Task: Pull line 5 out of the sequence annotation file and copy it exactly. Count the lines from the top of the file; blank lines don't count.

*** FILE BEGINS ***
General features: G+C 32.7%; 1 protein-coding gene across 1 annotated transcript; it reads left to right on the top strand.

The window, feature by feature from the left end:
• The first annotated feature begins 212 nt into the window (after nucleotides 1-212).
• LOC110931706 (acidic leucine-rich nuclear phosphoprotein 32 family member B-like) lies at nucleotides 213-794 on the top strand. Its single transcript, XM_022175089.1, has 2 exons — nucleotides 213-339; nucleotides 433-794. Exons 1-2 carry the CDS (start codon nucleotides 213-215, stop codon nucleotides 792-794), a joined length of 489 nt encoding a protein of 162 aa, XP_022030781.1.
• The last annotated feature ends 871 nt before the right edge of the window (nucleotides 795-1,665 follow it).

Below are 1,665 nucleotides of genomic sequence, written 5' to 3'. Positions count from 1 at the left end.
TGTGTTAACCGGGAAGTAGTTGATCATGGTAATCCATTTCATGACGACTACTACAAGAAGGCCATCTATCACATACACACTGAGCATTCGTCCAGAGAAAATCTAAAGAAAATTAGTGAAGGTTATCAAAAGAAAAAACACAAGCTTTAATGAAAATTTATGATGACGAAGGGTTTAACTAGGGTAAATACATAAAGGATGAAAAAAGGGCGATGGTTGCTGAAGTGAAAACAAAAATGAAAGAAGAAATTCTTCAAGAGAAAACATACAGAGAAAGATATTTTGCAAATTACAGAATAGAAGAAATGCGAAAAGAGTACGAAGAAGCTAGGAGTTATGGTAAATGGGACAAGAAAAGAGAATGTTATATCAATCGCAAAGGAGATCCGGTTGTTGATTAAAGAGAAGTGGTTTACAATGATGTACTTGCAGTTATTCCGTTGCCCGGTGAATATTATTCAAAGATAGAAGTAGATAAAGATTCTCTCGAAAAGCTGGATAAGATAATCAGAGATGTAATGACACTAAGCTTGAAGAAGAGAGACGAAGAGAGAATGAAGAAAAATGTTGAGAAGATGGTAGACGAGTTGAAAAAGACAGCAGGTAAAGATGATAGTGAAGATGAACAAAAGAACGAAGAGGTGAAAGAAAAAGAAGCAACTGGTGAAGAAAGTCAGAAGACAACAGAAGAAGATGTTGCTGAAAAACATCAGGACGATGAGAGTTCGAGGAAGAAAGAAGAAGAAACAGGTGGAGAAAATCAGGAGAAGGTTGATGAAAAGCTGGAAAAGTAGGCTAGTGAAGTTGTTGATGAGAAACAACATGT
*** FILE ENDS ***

• The last annotated feature ends 871 nt before the right edge of the window (nucleotides 795-1,665 follow it).